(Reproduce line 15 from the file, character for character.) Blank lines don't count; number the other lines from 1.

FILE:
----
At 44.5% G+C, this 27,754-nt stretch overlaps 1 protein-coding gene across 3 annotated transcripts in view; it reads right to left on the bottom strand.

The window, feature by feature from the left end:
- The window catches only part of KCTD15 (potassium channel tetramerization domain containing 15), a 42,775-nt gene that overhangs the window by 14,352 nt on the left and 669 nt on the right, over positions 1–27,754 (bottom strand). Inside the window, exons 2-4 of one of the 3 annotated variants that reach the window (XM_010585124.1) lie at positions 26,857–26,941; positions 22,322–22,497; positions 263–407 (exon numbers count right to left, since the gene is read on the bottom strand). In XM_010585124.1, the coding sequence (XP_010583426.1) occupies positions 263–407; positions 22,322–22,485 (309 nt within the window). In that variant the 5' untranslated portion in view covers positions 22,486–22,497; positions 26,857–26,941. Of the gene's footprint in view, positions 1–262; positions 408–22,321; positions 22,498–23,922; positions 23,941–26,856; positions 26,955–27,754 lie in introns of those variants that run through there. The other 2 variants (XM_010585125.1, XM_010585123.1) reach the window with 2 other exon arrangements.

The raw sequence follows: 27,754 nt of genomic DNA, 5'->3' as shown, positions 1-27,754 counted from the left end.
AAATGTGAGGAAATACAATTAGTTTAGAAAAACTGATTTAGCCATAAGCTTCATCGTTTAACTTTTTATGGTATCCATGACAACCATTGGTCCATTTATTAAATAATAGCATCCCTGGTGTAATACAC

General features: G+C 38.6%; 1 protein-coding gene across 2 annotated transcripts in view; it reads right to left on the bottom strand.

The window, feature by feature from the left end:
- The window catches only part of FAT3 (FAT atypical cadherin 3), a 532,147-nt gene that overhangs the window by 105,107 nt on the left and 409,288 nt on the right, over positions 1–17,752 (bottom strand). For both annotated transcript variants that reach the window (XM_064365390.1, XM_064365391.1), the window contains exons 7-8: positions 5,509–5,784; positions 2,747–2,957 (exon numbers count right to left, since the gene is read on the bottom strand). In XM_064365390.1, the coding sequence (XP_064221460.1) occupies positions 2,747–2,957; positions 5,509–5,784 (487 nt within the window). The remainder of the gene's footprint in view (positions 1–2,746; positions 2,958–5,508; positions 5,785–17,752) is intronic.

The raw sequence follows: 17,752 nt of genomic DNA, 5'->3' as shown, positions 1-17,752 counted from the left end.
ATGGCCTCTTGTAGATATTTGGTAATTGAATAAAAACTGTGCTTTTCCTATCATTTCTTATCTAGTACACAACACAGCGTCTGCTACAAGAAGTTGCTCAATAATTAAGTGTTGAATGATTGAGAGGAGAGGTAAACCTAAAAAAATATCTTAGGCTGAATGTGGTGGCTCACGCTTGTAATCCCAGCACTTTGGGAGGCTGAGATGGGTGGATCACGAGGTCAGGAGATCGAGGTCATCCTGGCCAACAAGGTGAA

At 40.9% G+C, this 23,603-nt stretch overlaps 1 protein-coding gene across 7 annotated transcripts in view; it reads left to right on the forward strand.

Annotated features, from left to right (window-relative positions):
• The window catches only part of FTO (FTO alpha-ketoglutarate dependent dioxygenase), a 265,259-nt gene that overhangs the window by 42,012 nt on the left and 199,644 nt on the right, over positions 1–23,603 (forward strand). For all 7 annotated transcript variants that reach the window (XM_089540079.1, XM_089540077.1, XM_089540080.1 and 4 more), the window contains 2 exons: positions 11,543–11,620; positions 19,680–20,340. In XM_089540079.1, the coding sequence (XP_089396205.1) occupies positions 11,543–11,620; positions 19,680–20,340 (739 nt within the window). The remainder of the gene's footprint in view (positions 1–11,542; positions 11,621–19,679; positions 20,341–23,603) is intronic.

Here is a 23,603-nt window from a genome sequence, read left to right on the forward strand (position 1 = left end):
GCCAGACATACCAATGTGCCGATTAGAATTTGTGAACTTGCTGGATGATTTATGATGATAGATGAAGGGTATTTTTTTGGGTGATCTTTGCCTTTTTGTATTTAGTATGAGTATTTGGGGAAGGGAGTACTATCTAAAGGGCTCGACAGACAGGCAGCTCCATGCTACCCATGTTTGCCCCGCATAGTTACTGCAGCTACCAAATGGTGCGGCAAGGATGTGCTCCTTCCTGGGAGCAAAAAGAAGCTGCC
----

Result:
GCCAGACATACCAATGTGCCGATTAGAATTTGTGAACTTGCTGGATGATTTATGATGATAGATGAAGGGTATTTTTTTGGGTGATCTTTGCCTTTTTGTATTTAGTATGAGTATTTGGGGAAGGGAGTACTATCTAAAGGGCTCGACAGACAGGCAGCTCCATGCTACCCATGTTTGCCCCGCATAGTTACTGCAGCTACCAAATGGTGCGGCAAGGATGTGCTCCTTCCTGGGAGCAAAAAGAAGCTGCC